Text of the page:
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“Marketing with Corporate Blogs”

May 19th, 2009 by


John Cass presented “Marketing with Corporate Blogs: Customers are willing to talk if you are willing to listen,” at the New England Expo. I’m his intern so I am pretty much forced to go- but I am really glad I went. Here are the cliff notes in case you missed it.


John started with three numbers; 78, 62, and 92.


78 million baby boomers


62 million Generation X, which live in the shadow of theBaby Boomers


and 92 Generation Y who are changing the landscape of business and media


John explained that these Generation Y digital natives grew up with the internet, social networking and blogging. He posted statistics (John loves numbers) that people got only 10% of their news online in 1995 as opposed to 2005 when people got 60% of their news online. The changes in media have created problems for internet users, but companies who work to solve these problems will go far with customers. Today, people need to cut though an incredible amount of information on the internet, are bombarded with many interruptive advertisements, and hold a natural distrust for corporate messages. Instead, John advocated for permission marketing, which, as Seth Godwin put it, means sending people information only if they want it. But, to become a resource for customers and connecting with Generation Y online, you need a strategy using content marketing and social media engagement using social media platforms like blogs.


This begs the question; what makes for compelling blog content? John gave two examples of good blog content; Microsoft’s Scobleizer and Indium’s Dr. RonLasky.


The culture of Scobleizer fostered a culture of openness about Microsoft because it had both criticism and excitement about products, featured voices from inside and outside the company, and it changed customer’s perception of Microsoft for the better. Dr. Ron Lasky’s blog on Indium had great transparency because he talked about his granddaughter, archery, and his work at Indium which added a human element to a stiff and untouchable company.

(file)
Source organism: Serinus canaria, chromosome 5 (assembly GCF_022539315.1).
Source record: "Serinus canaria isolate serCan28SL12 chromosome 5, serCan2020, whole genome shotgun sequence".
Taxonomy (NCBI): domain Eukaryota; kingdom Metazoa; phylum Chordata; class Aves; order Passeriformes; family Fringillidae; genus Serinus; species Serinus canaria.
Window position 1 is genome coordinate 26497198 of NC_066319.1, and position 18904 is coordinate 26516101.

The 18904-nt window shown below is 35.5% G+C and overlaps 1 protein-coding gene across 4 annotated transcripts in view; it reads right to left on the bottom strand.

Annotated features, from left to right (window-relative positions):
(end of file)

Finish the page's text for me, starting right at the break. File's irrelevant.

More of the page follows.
John said to think about four things when starting a blog:


1. Time: Understand the level of commitment needed to start a blog, read what is going on in the wider community, and comment on other blogs regularly.


2. Dialogue: The key to building trust through authenticity is fostering conversations between bloggers and community members.


3. Entertainment: Write with a style and personality that brings readers back to your page. (Here is when I apologize for the lack of punchy humor in my last three blogs.)


4. Content: Use compelling content to engage a Generation Yand your audience, because what works for Generation Y will work for the Baby Boomers and Generation X.


Why blog, you ask? Blogging is a content marketing strategy that combines search engine optimization tactics with social media to bring interested organic traffic to your website. Blogs are perfect for how the ecosystem of the web works because they are indexable, have compelling content, and foster links between sites in the natural course of dialogue in the community.


To create a blogging infrastructure, John said to create a blogging plan based on goals (sales, SEO traffic, customer support). Do a blogging assessment based on keyword research, blog rolls and tools for research and monitoring. Also, he said it was important to keep the company culture and capabilities in mind when creating a blog.


His biggest success example was the NokiaN90 Blogger Relations Campaign where people wrote about the campaign and phone on their blogs. The worst example was DellHell, the Buzz Machine, where one blogger ruined Dell’s reputation.


John left off that the main thing is to remember that blogger relations is not media relations: it is a conversation and community management. The goal is not to get out a message, it is to engage and sustain evangelists and community members. Be a human.

One Response to ““Marketing with Corporate Blogs””

  1. […] measures success by comments, RSS subscribers and traffic. But as I found when I began writing for corporate blogs, measuring the success of blogs written as part of a content marketing strategy is very […]

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